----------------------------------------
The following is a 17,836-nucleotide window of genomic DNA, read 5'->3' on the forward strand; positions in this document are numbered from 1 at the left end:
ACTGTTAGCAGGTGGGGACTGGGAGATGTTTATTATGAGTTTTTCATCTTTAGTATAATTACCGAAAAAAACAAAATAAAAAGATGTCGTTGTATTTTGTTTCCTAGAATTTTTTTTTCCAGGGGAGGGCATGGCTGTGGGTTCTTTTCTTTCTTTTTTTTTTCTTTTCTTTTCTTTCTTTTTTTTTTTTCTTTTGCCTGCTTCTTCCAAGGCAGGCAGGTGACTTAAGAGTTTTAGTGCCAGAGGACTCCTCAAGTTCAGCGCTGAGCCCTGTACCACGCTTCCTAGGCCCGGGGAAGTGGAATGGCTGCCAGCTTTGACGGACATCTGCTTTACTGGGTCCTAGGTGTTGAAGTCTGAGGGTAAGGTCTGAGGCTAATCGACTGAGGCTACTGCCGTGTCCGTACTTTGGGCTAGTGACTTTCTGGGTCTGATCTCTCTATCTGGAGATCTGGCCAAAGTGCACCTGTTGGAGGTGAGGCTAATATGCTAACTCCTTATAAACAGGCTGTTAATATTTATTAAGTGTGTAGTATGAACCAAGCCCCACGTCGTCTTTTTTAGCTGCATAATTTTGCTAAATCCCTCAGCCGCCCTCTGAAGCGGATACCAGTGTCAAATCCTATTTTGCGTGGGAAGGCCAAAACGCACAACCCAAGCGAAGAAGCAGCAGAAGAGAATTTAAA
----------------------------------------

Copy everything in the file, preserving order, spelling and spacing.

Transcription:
The following is a 17,836-nucleotide window of genomic DNA, read 5'->3' on the forward strand; positions in this document are numbered from 1 at the left end:
ACTGTTAGCAGGTGGGGACTGGGAGATGTTTATTATGAGTTTTTCATCTTTAGTATAATTACCGAAAAAAACAAAATAAAAAGATGTCGTTGTATTTTGTTTCCTAGAATTTTTTTTTCCAGGGGAGGGCATGGCTGTGGGTTCTTTTCTTTCTTTTTTTTTTCTTTTCTTTTCTTTCTTTTTTTTTTTTCTTTTGCCTGCTTCTTCCAAGGCAGGCAGGTGACTTAAGAGTTTTAGTGCCAGAGGACTCCTCAAGTTCAGCGCTGAGCCCTGTACCACGCTTCCTAGGCCCGGGGAAGTGGAATGGCTGCCAGCTTTGACGGACATCTGCTTTACTGGGTCCTAGGTGTTGAAGTCTGAGGGTAAGGTCTGAGGCTAATCGACTGAGGCTACTGCCGTGTCCGTACTTTGGGCTAGTGACTTTCTGGGTCTGATCTCTCTATCTGGAGATCTGGCCAAAGTGCACCTGTTGGAGGTGAGGCTAATATGCTAACTCCTTATAAACAGGCTGTTAATATTTATTAAGTGTGTAGTATGAACCAAGCCCCACGTCGTCTTTTTTAGCTGCATAATTTTGCTAAATCCCTCAGCCGCCCTCTGAAGCGGATACCAGTGTCAAATCCTATTTTGCGTGGGAAGGCCAAAACGCACAACCCAAGCGAAGAAGCAGCAGAAGAGAATTTAAA